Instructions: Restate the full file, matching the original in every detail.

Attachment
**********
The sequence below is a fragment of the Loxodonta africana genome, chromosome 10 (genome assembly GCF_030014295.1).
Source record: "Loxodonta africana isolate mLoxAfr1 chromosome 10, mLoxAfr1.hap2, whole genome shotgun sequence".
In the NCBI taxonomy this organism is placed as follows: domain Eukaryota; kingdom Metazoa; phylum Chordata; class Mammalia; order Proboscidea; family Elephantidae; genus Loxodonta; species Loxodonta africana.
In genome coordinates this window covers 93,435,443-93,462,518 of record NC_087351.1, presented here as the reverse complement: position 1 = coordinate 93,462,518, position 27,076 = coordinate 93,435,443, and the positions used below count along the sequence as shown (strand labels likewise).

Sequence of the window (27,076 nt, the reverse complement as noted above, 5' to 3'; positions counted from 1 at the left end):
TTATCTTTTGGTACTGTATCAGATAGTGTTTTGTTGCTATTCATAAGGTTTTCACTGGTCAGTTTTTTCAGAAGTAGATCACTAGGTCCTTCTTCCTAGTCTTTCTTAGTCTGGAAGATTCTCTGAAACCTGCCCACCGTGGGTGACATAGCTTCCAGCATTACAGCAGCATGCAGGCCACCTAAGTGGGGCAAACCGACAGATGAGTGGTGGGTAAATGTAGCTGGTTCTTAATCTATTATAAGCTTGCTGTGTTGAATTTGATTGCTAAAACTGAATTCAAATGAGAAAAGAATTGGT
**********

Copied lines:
The sequence below is a fragment of the Loxodonta africana genome, chromosome 10 (genome assembly GCF_030014295.1).
Source record: "Loxodonta africana isolate mLoxAfr1 chromosome 10, mLoxAfr1.hap2, whole genome shotgun sequence".
In the NCBI taxonomy this organism is placed as follows: domain Eukaryota; kingdom Metazoa; phylum Chordata; class Mammalia; order Proboscidea; family Elephantidae; genus Loxodonta; species Loxodonta africana.
In genome coordinates this window covers 93,435,443-93,462,518 of record NC_087351.1, presented here as the reverse complement: position 1 = coordinate 93,462,518, position 27,076 = coordinate 93,435,443, and the positions used below count along the sequence as shown (strand labels likewise).

Sequence of the window (27,076 nt, the reverse complement as noted above, 5' to 3'; positions counted from 1 at the left end):
TTATCTTTTGGTACTGTATCAGATAGTGTTTTGTTGCTATTCATAAGGTTTTCACTGGTCAGTTTTTTCAGAAGTAGATCACTAGGTCCTTCTTCCTAGTCTTTCTTAGTCTGGAAGATTCTCTGAAACCTGCCCACCGTGGGTGACATAGCTTCCAGCATTACAGCAGCATGCAGGCCACCTAAGTGGGGCAAACCGACAGATGAGTGGTGGGTAAATGTAGCTGGTTCTTAATCTATTATAAGCTTGCTGTGTTGAATTTGATTGCTAAAACTGAATTCAAATGAGAAAAGAATTGGT